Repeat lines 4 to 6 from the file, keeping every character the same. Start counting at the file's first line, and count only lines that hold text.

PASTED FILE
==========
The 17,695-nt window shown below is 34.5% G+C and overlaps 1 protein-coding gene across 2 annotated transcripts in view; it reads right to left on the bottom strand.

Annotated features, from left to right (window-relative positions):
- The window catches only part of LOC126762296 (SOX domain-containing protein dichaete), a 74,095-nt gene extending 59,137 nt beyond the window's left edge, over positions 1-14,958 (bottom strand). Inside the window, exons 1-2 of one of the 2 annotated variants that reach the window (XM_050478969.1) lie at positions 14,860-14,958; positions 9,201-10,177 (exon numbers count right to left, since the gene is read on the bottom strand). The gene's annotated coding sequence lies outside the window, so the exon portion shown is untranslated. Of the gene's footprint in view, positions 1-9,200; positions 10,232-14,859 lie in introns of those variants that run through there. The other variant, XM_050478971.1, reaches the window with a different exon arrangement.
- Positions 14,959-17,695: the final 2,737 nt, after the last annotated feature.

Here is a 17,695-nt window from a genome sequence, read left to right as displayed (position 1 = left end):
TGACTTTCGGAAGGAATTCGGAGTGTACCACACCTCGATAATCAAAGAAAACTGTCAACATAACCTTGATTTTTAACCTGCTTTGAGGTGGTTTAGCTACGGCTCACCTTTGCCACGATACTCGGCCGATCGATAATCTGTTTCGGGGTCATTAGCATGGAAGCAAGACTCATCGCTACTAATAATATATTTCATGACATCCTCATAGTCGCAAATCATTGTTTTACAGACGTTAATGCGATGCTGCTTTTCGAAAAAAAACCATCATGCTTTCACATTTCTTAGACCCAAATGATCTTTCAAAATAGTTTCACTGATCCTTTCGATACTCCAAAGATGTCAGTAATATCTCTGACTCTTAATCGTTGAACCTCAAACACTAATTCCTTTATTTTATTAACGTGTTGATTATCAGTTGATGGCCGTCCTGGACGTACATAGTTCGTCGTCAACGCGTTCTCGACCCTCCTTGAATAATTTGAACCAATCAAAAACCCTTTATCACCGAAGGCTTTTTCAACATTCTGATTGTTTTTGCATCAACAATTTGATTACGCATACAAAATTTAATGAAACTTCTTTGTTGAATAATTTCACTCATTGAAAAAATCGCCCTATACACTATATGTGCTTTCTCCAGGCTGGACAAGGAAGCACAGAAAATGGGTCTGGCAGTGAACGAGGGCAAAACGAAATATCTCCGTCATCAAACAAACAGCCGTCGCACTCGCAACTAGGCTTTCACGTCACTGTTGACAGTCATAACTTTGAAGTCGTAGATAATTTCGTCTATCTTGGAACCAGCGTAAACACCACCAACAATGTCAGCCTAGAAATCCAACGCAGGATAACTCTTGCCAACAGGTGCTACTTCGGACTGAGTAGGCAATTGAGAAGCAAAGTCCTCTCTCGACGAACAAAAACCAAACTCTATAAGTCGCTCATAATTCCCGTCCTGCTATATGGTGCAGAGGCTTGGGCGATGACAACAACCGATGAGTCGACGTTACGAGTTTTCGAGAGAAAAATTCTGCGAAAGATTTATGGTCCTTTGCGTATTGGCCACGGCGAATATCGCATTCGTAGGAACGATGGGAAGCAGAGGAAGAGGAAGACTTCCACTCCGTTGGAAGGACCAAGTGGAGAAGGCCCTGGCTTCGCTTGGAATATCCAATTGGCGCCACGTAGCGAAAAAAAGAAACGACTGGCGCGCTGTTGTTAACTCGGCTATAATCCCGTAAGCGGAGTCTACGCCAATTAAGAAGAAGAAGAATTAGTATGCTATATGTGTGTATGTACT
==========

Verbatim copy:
- Positions 14,959-17,695: the final 2,737 nt, after the last annotated feature.

Here is a 17,695-nt window from a genome sequence, read left to right as displayed (position 1 = left end):
TGACTTTCGGAAGGAATTCGGAGTGTACCACACCTCGATAATCAAAGAAAACTGTCAACATAACCTTGATTTTTAACCTGCTTTGAGGTGGTTTAGCTACGGCTCACCTTTGCCACGATACTCGGCCGATCGATAATCTGTTTCGGGGTCATTAGCATGGAAGCAAGACTCATCGCTACTAATAATATATTTCATGACATCCTCATAGTCGCAAATCATTGTTTTACAGACGTTAATGCGATGCTGCTTTTCGAAAAAAAACCATCATGCTTTCACATTTCTTAGACCCAAATGATCTTTCAAAATAGTTTCACTGATCCTTTCGATACTCCAAAGATGTCAGTAATATCTCTGACTCTTAATCGTTGAACCTCAAACACTAATTCCTTTATTTTATTAACGTGTTGATTATCAGTTGATGGCCGTCCTGGACGTACATAGTTCGTCGTCAACGCGTTCTCGACCCTCCTTGAATAATTTGAACCAATCAAAAACCCTTTATCACCGAAGGCTTTTTCAACATTCTGATTGTTTTTGCATCAACAATTTGATTACGCATACAAAATTTAATGAAACTTCTTTGTTGAATAATTTCACTCATTGAAAAAATCGCCCTATACACTATATGTGCTTTCTCCAGGCTGGACAAGGAAGCACAGAAAATGGGTCTGGCAGTGAACGAGGGCAAAACGAAATATCTCCGTCATCAAACAAACAGCCGTCGCACTCGCAACTAGGCTTTCACGTCACTGTTGACAGTCATAACTTTGAAGTCGTAGATAATTTCGTCTATCTTGGAACCAGCGTAAACACCACCAACAATGTCAGCCTAGAAATCCAACGCAGGATAACTCTTGCCAACAGGTGCTACTTCGGACTGAGTAGGCAATTGAGAAGCAAAGTCCTCTCTCGACGAACAAAAACCAAACTCTATAAGTCGCTCATAATTCCCGTCCTGCTATATGGTGCAGAGGCTTGGGCGATGACAACAACCGATGAGTCGACGTTACGAGTTTTCGAGAGAAAAATTCTGCGAAAGATTTATGGTCCTTTGCGTATTGGCCACGGCGAATATCGCATTCGTAGGAACGATGGGAAGCAGAGGAAGAGGAAGACTTCCACTCCGTTGGAAGGACCAAGTGGAGAAGGCCCTGGCTTCGCTTGGAATATCCAATTGGCGCCACGTAGCGAAAAAAAGAAACGACTGGCGCGCTGTTGTTAACTCGGCTATAATCCCGTAAGCGGAGTCTACGCCAATTAAGAAGAAGAAGAATTAGTATGCTATATGTGTGTATGTACT